Sonja Tiernan outlined the very cross-class and life-changing relationship of the daughter of big Anglo-Irish landlord and the working-class Esther Roper from 1897. Eva ‘rejected her aristocratic lifestyle, moving from an opulent mansion in the beautiful countryside of Sligo to a mid-terrace property in the smog-bound quarters of industrial Manchester’. They were together for 30 years. ‘Once labelled as a pair of oddities, it is now clear that the women were open about their relationship, mixing with an eclectic group of radical gay and lesbian activists. The couple became formidable political advocates in England often organising successful and radical campaigns for social justice …
In 1979 when the radio announced the First Strike, American Cruise Nuclear missiles were to be based at Greenham Common USAF Airbase, Sheila Standard ‘was gripped with fear and a sense of inevitable disaster, and felt powerless to do anything. The worst bit was her mum lived near Greenham, and would “get it first!” However … [quickly], all over the country, people started to organise into anti-missile groups, and she joined Withington Against the Missiles, a local group in Manchester, and accidentally got involved in an NVDA (Non-Violent Direct Action) protest becoming one of the “Bunker 4”.Then something truly epic happened … Greenham … thousands of women discovering the power of working together, singing, being silly, the wit and repartee, fear and bravery, that goes with bringing fences crashing down, to the mockery of militarism …
2015 is the year to ensure that women’s records are recognised as not only a significant but a central part of US history. The Trust calls for entries, nominations and positive suggestions to recognise women in US history – from all backgrounds, all states and territories, all centuries, all fields of endeavour. The call is on for women to come to the fore, for those who care about US history and herstory, for those who recognise women as equal participants in the building of the country to act! Don’t let another year go by without ensuring the recognition of women through places, spaces, communities, buildings and sites.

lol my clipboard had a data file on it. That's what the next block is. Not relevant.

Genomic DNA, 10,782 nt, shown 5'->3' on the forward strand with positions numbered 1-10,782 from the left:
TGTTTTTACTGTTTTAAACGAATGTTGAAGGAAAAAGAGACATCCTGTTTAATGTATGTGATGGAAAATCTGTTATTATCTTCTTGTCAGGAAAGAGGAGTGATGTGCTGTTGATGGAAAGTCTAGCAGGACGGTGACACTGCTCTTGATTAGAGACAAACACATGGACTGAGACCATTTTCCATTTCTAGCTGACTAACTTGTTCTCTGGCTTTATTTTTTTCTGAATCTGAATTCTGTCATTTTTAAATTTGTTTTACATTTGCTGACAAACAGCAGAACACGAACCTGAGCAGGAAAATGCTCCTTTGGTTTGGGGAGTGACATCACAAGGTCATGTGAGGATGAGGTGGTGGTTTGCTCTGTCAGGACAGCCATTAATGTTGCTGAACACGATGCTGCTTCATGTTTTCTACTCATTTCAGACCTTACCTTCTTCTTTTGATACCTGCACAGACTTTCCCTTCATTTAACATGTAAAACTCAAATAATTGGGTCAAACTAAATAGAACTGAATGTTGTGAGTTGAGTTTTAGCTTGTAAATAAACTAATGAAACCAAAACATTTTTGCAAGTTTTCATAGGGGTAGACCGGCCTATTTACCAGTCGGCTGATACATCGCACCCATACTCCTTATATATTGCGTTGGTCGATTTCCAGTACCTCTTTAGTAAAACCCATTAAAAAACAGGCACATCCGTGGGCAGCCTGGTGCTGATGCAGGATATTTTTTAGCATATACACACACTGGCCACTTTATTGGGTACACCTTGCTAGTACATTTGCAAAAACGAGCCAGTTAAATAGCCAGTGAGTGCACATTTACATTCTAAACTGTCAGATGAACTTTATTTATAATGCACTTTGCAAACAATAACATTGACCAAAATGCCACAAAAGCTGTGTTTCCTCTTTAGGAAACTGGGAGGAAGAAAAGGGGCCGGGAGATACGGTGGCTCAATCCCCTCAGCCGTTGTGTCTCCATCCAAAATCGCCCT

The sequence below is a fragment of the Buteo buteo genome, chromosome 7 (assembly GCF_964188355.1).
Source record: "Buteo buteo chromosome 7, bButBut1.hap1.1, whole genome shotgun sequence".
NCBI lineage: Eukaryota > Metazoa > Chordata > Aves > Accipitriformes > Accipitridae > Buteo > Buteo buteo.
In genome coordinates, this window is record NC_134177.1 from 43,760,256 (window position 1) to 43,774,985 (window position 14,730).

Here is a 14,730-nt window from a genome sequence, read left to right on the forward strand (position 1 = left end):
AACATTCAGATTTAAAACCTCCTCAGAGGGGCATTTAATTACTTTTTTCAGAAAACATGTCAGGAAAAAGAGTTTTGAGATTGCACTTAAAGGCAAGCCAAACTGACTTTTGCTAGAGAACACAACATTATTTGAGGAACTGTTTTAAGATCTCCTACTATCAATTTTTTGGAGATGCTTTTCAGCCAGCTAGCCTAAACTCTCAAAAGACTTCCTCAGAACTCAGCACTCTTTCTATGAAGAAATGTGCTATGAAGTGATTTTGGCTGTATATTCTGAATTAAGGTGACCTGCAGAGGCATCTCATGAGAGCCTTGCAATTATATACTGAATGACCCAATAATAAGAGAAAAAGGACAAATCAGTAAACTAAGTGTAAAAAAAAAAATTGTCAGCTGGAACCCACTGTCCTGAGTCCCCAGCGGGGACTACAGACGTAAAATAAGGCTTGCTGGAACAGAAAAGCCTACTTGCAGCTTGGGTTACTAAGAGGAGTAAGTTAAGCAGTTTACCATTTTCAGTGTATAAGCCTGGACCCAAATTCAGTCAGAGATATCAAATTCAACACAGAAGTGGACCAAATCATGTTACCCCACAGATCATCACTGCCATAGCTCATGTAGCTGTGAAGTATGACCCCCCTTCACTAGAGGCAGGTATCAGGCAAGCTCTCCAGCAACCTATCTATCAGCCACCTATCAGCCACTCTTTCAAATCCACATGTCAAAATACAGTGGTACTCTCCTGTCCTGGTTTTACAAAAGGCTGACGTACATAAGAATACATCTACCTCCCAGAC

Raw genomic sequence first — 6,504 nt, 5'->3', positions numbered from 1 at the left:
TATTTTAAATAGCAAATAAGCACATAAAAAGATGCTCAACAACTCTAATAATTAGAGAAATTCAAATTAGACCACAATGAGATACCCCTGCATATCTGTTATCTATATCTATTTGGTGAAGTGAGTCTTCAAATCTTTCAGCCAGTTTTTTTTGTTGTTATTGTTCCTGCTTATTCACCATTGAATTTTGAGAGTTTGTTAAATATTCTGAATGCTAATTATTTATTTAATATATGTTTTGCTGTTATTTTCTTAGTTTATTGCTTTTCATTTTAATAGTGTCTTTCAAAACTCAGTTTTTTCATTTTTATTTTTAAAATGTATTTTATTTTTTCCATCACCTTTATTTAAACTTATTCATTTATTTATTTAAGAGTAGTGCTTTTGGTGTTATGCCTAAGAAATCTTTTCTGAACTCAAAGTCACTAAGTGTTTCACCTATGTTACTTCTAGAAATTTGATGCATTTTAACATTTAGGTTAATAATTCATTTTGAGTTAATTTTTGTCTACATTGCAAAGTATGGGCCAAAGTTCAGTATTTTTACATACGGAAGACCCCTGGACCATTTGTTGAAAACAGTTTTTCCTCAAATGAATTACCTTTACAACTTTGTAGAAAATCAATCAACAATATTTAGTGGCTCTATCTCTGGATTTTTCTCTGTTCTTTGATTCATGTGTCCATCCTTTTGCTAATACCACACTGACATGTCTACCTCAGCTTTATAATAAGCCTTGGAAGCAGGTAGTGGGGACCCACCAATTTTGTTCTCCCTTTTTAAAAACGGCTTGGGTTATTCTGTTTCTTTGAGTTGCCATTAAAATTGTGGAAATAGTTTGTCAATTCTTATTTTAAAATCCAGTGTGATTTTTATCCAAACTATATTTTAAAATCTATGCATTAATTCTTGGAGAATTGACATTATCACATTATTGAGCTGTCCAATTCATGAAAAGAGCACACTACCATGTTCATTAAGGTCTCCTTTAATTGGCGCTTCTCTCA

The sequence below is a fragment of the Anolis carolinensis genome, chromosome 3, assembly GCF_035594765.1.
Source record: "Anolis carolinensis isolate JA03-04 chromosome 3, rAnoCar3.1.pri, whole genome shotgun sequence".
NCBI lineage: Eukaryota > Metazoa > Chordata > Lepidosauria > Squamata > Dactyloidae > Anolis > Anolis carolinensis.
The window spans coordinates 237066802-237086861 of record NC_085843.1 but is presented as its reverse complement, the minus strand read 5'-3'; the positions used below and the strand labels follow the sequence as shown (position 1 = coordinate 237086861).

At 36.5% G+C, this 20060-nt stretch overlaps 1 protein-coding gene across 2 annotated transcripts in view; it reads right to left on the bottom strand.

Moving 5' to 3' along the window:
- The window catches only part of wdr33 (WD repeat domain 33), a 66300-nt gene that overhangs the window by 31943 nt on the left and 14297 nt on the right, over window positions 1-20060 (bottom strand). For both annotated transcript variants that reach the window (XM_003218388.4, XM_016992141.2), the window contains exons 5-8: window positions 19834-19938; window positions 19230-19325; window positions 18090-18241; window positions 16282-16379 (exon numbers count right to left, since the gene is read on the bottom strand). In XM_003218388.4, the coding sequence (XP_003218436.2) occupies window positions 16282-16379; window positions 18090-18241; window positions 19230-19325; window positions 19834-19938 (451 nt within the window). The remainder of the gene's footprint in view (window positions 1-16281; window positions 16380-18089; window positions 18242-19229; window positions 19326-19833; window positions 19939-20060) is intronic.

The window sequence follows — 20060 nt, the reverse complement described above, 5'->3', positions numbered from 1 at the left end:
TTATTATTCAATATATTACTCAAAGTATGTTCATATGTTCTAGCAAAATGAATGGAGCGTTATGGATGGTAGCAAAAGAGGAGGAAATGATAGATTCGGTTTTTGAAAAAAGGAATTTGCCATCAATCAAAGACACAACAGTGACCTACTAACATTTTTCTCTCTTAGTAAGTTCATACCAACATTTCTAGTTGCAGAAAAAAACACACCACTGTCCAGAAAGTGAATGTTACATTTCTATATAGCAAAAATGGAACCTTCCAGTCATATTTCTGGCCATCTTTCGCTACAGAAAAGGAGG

In the novels by Blume, Klein, et al, ‘two nice kids, in love, have sexual intercourse and no one dies.’ In both Blume’s ‘Forever’ and Klein’s ‘It’s Ok if you Don’t Love Me’, the male love interests are the ones left alone, the girls having moved on and embodied the traditionally ‘masculine’ relationship role. The young women in these books enjoy sex, and their experiences are discussed in detail. Crucially, they enjoy sex as just one component of a rounded lifestyle, as with Blume’s Sybil: ‘Sybil Davison has a genius IQ and has been laid by at least six different guys.’
The situation concerning pandemic male violence against women and girls is dire because men’s backlash against women has been ongoing for more than two decades. Not only has male violence against women been successfully depoliticised individualism is now dominant wherein men claim that women and men are symmetrically situated and women magically have limitless choices and agency. Each act of male violence against women supposedly happens because the woman made a wrong choice or failed to enact her agency! This ensures the focus is on individual women rather than how society operates whereby male created institutions and structures remain in place and maintain male domination over women.